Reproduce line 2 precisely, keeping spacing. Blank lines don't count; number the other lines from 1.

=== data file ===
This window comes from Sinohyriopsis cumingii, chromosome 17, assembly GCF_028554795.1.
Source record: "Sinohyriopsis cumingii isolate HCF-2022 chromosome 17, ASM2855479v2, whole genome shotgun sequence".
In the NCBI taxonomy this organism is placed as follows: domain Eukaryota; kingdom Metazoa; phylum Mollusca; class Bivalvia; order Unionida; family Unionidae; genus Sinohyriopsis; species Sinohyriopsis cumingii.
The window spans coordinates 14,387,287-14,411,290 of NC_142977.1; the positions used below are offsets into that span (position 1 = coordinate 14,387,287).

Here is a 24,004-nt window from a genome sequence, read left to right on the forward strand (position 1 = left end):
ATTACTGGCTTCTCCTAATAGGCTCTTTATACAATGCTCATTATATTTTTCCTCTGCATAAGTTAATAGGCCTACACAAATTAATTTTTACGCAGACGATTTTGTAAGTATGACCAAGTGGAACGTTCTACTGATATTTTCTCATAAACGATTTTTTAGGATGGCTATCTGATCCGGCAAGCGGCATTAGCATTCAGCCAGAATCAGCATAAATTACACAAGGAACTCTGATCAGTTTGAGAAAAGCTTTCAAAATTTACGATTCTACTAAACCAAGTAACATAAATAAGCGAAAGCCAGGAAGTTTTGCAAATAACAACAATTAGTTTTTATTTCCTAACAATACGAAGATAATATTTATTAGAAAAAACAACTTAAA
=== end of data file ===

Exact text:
Source record: "Sinohyriopsis cumingii isolate HCF-2022 chromosome 17, ASM2855479v2, whole genome shotgun sequence".